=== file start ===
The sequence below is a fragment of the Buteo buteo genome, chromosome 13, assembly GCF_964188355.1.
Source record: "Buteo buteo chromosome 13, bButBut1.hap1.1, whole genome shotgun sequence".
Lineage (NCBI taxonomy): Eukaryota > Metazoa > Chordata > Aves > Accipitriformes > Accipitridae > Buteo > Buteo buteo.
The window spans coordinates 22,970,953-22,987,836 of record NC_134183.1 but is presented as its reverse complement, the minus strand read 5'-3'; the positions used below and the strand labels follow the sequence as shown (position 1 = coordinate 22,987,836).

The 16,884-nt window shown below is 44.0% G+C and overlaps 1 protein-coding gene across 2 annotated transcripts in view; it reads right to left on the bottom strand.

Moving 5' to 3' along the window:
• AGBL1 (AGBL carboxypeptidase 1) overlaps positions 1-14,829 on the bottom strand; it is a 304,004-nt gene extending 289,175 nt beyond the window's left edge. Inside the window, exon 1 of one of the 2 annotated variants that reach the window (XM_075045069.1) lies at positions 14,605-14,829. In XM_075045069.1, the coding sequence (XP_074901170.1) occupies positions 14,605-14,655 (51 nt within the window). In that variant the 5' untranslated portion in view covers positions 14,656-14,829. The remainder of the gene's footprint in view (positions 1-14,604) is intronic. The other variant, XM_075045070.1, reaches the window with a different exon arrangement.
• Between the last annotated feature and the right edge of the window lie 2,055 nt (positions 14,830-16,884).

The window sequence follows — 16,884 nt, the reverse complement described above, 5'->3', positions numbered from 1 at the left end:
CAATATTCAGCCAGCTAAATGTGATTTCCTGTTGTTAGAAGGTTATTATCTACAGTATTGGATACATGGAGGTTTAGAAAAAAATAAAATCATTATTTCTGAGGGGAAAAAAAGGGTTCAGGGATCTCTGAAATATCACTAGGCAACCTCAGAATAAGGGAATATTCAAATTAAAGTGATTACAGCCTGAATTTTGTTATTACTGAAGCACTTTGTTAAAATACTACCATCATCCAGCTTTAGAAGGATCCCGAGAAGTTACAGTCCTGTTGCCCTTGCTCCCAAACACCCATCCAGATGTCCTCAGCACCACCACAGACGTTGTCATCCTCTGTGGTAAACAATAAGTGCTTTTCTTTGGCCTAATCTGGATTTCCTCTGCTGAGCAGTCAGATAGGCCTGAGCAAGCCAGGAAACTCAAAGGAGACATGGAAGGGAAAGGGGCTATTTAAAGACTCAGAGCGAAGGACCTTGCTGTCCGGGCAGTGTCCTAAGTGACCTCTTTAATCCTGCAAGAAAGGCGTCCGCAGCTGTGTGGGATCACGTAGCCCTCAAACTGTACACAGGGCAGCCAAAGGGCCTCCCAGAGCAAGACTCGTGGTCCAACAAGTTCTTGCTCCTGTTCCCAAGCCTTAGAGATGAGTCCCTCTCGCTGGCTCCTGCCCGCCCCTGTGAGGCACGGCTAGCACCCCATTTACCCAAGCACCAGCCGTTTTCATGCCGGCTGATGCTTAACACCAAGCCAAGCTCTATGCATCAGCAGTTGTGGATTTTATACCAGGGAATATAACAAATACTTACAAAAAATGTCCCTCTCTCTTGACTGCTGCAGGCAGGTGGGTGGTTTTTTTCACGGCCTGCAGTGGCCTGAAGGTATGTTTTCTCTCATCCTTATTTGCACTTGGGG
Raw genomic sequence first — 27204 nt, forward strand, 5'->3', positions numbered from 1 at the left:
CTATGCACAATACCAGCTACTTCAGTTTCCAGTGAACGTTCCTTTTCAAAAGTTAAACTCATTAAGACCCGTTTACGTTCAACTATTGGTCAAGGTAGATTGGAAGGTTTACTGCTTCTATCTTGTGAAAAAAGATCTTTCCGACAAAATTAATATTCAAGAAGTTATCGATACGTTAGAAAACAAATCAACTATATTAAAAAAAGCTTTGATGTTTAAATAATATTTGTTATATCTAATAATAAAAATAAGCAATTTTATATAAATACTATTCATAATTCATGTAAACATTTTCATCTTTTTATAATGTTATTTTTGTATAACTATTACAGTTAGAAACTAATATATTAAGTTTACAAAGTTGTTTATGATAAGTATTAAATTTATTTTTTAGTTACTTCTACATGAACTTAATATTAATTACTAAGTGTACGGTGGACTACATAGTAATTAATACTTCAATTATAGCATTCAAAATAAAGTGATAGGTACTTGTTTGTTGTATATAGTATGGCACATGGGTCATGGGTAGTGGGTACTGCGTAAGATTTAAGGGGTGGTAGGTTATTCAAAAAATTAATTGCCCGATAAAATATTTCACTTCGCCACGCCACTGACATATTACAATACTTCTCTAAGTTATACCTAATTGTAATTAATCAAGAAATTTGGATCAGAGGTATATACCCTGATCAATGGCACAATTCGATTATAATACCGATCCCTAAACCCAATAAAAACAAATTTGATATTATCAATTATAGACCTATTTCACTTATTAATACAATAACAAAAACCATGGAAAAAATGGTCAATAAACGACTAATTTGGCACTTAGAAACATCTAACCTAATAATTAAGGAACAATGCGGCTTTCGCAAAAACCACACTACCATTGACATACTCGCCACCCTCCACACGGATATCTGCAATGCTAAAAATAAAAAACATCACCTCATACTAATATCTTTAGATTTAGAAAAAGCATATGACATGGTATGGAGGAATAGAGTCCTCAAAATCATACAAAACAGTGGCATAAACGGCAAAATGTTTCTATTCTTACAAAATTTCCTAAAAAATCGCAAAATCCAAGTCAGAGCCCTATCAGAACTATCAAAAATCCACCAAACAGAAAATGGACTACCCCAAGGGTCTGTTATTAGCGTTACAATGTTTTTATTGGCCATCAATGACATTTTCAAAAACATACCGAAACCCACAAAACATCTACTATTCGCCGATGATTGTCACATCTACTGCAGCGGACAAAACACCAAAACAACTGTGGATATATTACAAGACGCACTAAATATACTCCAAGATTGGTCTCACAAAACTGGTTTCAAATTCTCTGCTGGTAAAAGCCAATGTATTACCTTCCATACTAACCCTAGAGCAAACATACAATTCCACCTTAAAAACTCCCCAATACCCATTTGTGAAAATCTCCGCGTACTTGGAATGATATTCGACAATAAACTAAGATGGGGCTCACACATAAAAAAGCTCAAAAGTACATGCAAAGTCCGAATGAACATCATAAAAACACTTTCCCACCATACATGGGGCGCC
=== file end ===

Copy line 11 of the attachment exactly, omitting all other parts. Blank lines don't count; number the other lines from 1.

Raw genomic sequence first — 27204 nt, forward strand, 5'->3', positions numbered from 1 at the left: